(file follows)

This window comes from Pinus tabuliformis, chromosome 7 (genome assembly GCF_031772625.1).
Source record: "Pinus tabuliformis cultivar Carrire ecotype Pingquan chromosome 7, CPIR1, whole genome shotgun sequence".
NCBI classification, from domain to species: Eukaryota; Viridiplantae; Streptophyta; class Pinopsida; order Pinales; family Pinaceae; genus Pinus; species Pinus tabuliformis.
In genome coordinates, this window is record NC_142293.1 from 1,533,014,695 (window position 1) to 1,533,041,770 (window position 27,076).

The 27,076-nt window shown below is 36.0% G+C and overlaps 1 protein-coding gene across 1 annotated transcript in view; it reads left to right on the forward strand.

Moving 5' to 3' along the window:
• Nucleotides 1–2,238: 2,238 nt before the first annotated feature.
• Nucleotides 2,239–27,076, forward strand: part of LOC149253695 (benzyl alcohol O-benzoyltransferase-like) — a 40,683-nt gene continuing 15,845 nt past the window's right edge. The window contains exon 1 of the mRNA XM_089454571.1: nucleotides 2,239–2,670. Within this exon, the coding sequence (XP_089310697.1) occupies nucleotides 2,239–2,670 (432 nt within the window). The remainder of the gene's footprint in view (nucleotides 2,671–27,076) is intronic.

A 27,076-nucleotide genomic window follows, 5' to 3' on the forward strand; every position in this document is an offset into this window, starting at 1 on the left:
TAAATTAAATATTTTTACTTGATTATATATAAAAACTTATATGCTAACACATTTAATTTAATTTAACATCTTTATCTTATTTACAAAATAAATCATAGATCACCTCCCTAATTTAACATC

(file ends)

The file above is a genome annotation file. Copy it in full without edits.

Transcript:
This window comes from Pinus tabuliformis, chromosome 7 (genome assembly GCF_031772625.1).
Source record: "Pinus tabuliformis cultivar Carrire ecotype Pingquan chromosome 7, CPIR1, whole genome shotgun sequence".
NCBI classification, from domain to species: Eukaryota; Viridiplantae; Streptophyta; class Pinopsida; order Pinales; family Pinaceae; genus Pinus; species Pinus tabuliformis.
In genome coordinates, this window is record NC_142293.1 from 1,533,014,695 (window position 1) to 1,533,041,770 (window position 27,076).

The 27,076-nt window shown below is 36.0% G+C and overlaps 1 protein-coding gene across 1 annotated transcript in view; it reads left to right on the forward strand.

Moving 5' to 3' along the window:
• Nucleotides 1–2,238: 2,238 nt before the first annotated feature.
• Nucleotides 2,239–27,076, forward strand: part of LOC149253695 (benzyl alcohol O-benzoyltransferase-like) — a 40,683-nt gene continuing 15,845 nt past the window's right edge. The window contains exon 1 of the mRNA XM_089454571.1: nucleotides 2,239–2,670. Within this exon, the coding sequence (XP_089310697.1) occupies nucleotides 2,239–2,670 (432 nt within the window). The remainder of the gene's footprint in view (nucleotides 2,671–27,076) is intronic.

A 27,076-nucleotide genomic window follows, 5' to 3' on the forward strand; every position in this document is an offset into this window, starting at 1 on the left:
TAAATTAAATATTTTTACTTGATTATATATAAAAACTTATATGCTAACACATTTAATTTAATTTAACATCTTTATCTTATTTACAAAATAAATCATAGATCACCTCCCTAATTTAACATC